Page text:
Victimising the innocent

Dhaka,  Fri,  21 July 2017
Published : 18 Jun 2017, 21:28:30
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OPINION

Victimising the innocent

No training will be able to motivate the police to live a clean life when the money borrowed or managed by selling land or other property will continue to haunt them. So the need is to remove the reason behind taking recourse to dubious means to realise as much money in as little time as possible, writes Neil Ray
A sub-inspector (SI) of the police was closed to the Jessore Police Lines on Thursday. On the face of it, his offence does not look grave particularly when people have become habituated to such nauseating aberrations on the part of members of the police. He tried to falsely implicate a college teacher as a yaba (drug) pusher. At the time of the college teacher's way back home, he was intercepted by a team of police led by the sub-inspector. At one stage, the SI's source or informer tried to shove some yaba tablets into the college teacher's pocket. The SI thus created a ground for arresting the teacher. This led to an altercation and people gathered there to know what the matter was. They foiled the nasty plan by the SI. Later on, the man in uniform was closed to the police lines. 

Now this follows another such incident that took place only a few days ago also in Jessore. In that case, another SI in plain clothes intercepted a motor cycle driven by a youth with a pillion rider, his friend, accompanying him. No, he did not do so for the pillion riding. All he wanted was to accuse them of drug peddling. He too tried unsuccessfully to forcibly thrust yaba tablets in the pillion rider's pocket. When the bike riders raised an alarm by shouting loudly, local people rushed to the scene. Coming to know about the matter, they caught hold of the cop and informed the police station. A contingent was sent to rescue the errant member of the law enforcement agency before closing him to the police lines. 

The impression is that some members of the police are desperate for lining their pockets, particularly before the festival ahead. They target innocent people for ill-gotten money. Is there any dearth of crimes in this country? If not, why cannot they prove they are after the criminals? There are accusations galore that the accused are absconding so that they cannot be arrested when in fact they move freely in broad daylight under the nose of the police. Again, this happens for the same reason as the innocent are targeted for implication. Lining of the pocket is the sole purpose.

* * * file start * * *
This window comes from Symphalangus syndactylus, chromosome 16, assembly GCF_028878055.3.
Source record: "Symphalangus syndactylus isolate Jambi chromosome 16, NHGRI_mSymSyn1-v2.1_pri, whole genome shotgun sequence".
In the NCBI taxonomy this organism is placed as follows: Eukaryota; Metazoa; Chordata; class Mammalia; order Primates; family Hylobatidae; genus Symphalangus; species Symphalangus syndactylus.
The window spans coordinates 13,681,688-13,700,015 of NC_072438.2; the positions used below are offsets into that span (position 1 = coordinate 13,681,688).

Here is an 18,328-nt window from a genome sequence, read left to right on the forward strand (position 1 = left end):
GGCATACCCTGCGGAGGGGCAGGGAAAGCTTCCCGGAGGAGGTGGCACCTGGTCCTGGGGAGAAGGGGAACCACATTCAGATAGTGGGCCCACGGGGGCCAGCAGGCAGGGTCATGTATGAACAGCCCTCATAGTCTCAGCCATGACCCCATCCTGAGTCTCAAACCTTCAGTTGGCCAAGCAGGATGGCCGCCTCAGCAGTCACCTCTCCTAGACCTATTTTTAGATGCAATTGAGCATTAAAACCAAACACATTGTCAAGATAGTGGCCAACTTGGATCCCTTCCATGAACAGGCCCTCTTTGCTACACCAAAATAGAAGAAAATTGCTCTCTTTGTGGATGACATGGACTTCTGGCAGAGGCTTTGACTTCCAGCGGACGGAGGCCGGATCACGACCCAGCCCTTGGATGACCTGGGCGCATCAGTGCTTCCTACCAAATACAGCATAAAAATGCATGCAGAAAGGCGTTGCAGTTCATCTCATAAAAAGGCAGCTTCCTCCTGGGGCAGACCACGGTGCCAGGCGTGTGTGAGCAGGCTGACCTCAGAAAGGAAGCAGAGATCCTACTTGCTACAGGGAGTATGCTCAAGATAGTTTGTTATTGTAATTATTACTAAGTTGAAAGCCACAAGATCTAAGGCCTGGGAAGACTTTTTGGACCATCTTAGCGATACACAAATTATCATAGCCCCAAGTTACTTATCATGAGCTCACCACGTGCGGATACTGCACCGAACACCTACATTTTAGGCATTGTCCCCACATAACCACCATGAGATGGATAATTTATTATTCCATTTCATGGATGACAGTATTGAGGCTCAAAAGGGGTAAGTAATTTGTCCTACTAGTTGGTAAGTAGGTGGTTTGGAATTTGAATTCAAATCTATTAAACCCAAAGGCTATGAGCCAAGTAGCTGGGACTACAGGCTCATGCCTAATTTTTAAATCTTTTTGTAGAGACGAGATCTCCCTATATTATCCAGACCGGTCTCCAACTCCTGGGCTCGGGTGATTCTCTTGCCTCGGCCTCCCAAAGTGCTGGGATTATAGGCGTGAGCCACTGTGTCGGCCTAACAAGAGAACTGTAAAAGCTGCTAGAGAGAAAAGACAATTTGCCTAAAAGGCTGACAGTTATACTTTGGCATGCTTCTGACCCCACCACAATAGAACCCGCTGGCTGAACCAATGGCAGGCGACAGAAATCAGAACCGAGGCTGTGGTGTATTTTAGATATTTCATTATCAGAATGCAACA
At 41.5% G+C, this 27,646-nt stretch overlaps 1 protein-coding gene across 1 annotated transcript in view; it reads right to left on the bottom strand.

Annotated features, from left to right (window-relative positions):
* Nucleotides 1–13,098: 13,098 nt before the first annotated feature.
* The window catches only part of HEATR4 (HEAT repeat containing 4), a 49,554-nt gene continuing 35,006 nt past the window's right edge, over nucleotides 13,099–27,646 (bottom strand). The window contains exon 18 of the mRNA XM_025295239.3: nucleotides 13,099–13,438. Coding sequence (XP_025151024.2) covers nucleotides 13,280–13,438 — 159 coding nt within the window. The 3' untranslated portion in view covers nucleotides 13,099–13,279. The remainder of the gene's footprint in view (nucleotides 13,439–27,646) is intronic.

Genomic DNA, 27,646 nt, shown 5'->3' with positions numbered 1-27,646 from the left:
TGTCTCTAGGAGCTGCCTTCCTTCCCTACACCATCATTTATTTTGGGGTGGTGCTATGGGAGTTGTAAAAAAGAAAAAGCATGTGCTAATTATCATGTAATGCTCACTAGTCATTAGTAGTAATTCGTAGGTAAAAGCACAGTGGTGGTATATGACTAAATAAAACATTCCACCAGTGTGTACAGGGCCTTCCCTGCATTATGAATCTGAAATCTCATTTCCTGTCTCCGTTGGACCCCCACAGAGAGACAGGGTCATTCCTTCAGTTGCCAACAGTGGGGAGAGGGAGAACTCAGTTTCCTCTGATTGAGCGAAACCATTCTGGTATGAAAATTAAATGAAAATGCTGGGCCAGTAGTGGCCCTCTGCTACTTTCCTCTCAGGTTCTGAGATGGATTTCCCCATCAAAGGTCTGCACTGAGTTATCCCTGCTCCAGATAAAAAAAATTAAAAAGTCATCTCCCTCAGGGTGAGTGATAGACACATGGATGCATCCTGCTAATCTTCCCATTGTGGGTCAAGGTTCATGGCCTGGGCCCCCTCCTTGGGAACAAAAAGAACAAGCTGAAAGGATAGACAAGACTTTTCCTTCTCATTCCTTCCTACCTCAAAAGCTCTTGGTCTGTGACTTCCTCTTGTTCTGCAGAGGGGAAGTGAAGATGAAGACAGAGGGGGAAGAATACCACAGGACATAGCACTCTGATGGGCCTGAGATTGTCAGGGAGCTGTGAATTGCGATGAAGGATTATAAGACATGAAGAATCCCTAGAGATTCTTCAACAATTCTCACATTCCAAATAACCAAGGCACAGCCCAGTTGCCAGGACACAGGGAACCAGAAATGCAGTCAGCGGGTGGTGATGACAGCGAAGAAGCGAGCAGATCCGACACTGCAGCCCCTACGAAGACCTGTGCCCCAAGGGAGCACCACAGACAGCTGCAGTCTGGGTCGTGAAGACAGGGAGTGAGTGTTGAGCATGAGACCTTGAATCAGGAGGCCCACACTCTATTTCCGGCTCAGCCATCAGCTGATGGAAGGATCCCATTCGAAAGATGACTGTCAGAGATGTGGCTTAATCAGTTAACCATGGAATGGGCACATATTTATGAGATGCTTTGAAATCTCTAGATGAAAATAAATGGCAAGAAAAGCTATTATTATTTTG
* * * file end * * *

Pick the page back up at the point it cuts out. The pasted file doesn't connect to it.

If law enforcers themselves are driven by such ulterior motives, how can they serve the nation? Even if a very small proportion of them are corrupt like this, they can end up doing enormous harm to society and bringing their organisation to disrepute. Instead of maintaining law and order, these men in uniform deliberately ensnare them in a trap to frame a case against innocent people. This is unacceptable and outrageous. Devoid of professional ethics and integrity of character, they stoop far too low to make a mockery of the rule of law. Their crime is graver than anyone's in the law book. Mere closing them to the police lines will be of no use. Why cannot the agency he belongs to consider him a disgrace? 

In fact, the problem lies with the system of recruitment. If a young man has allegedly to manage speed money to the tune of Taka one million to one and a half million for his selection, he has to resort, when in service, to all foul means to realise the money spent at the time of recruitment. No training will be able to motivate them to live a clean life when the money borrowed or managed by selling land or other property will continue to haunt them. So the need is to remove the reason behind taking recourse to dubious means to realise as much money in as little time as possible.
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Editor : A.H.M Moazzem Hossain
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